Before and after: Aerial images show extent of huge Ukraine dam explosion

Aerial images show the extent of flooding in Ukraine's south after a huge explosion at the region's Kakhovka dam.

Aerial images have shown the extent of flooding in Ukraine’s south after a huge explosion at the region’s Kakhovka dam.

Hundreds of thousands of residents in the Ukrainian controlled area of Kherson were ordered to evacuate following the incident at the major dam and hydroelectric power station on Tuesday.

Some spent the night on rooftops to avoid the torrents, while officials warned that floodwaters were expected to rise further.

Ukraine has accused Russia of blowing up the dam, which sits in an area Moscow has controlled for more than a year.

In turn, Russia blamed Ukrainian bombardment in the contested area, where the breached Dnieper River separates the two sides.

Residents sloshed through knee-deep waters in inundated homes as videos posted on social media showed scenes including rescue workers carrying people to safety and what looked like the triangular roof of an entire building that had been uprooted drifting downstream.

Footage taken from the air showed waters filling the streets of Russian-controlled Nova Kakhovka on the eastern side of the river.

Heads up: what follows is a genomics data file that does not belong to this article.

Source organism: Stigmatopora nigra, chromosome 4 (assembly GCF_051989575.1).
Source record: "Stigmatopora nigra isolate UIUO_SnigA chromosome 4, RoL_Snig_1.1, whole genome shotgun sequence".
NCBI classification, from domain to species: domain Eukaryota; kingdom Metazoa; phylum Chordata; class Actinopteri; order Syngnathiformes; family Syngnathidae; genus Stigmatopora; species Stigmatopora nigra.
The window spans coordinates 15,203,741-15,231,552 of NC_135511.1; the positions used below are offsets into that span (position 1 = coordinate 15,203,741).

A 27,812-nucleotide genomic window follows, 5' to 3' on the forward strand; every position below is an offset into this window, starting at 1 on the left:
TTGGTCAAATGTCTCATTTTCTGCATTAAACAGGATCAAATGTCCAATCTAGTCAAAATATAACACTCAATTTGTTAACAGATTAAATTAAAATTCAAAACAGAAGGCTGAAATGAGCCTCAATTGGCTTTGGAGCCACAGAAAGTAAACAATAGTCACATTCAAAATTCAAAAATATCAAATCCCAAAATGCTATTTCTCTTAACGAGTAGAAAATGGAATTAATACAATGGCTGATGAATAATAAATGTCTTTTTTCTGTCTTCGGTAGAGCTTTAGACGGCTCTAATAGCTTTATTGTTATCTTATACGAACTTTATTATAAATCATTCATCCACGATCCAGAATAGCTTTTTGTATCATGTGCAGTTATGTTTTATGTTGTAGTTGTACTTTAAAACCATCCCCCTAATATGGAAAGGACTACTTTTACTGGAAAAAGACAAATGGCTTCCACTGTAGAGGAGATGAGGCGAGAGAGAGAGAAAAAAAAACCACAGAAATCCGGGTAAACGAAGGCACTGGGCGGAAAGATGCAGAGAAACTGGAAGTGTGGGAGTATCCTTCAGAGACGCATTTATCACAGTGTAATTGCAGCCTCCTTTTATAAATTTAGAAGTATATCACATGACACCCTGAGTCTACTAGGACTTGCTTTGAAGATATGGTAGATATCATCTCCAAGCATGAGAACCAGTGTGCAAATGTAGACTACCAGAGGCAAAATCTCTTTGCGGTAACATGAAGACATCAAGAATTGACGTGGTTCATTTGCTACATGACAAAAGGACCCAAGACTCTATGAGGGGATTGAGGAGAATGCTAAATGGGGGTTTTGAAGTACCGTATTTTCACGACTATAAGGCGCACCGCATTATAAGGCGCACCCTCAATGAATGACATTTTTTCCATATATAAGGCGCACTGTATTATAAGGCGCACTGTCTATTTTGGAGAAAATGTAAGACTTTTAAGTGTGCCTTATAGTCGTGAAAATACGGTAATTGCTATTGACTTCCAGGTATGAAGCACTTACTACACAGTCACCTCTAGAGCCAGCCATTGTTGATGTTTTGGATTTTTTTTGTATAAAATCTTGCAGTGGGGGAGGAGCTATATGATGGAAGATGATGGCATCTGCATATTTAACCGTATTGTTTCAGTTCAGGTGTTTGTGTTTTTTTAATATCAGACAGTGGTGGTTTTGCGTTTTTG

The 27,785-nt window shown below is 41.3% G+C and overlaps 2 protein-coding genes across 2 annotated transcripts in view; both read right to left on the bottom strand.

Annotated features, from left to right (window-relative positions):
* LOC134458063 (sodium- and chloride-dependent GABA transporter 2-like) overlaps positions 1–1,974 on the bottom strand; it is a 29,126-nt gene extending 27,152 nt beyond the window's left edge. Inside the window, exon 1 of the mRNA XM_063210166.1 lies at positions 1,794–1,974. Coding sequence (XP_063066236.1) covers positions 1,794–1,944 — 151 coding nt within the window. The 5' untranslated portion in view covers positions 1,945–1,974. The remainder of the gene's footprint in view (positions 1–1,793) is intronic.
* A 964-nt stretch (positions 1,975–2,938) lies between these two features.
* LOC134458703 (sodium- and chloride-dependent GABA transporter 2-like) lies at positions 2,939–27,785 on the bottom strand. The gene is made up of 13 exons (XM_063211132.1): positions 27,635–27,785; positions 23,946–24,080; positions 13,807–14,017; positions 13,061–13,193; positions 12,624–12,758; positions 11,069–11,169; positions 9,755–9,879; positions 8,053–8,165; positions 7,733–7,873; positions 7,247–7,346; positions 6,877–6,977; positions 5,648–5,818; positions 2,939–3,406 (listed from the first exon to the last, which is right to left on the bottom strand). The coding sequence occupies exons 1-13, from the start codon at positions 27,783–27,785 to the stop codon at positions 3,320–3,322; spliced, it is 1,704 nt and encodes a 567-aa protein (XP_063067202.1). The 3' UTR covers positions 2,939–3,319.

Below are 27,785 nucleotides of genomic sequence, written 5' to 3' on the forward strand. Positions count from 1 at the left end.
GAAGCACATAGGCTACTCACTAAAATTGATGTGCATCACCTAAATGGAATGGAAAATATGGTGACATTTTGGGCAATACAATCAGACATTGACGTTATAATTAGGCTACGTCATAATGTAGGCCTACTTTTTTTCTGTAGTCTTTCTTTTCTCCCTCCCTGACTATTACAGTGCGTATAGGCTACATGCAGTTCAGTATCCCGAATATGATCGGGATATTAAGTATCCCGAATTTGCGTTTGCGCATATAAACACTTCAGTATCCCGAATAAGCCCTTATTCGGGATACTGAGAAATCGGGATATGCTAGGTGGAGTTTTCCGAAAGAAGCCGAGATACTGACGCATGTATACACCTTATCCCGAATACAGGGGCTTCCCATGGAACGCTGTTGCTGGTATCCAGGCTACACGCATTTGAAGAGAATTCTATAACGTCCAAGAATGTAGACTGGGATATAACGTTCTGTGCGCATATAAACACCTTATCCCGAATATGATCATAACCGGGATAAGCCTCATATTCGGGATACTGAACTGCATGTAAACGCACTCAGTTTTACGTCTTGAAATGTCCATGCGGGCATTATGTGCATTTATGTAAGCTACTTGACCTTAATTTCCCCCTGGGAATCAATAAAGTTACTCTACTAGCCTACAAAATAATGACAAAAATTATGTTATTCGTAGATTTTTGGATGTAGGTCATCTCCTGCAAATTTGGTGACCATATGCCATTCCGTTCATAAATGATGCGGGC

Footage captured the explosion’s fallout

The city’s Russia-appointed mayor, Vladimir Leontyev, said seven people were missing but early signs indicated that they could be alive. Officials in Russia-controlled parts of Kherson region said 900 Nova Kakhovka residents were evacuated, including 17 rescued from the tops of flooded buildings.

In Ukrainian-controlled areas on the western side, Oleksandr Prokudin, the head of Kherson Regional Military administration, said in a video that water levels were expected to rise by another metre on Wednesday.

“The intensity of floods is slightly decreasing; however, due to the significant destruction of the dam, the water will keep coming,” he said.

Britain’s Ministry of Defence, which has regularly issued updates about the war, said the Kakhovka reservoir was at “record high” water levels before the breach. While the dam wasn’t entirely washed away, the ministry warned that its structure “is likely to deteriorate further over the next few days, causing additional flooding.”

Together with the power station, the dam helps provide electricity, irrigation and drinking water to a wide swath of southern Ukraine, including the Crimean Peninsula, which was illegally annexed by Russia in 2014.

Government and UN officials have warned of a human and ecological disaster whose repercussions will take days to assess and far longer to recover from.

The dam break, which both sides long feared, added a new dimension to Russia’s war, now in its 16th month. Ukrainian forces were widely seen to be moving forward with a long-anticipated counteroffensive in patches along more than 1,000 kilometres of front line in the east and south.

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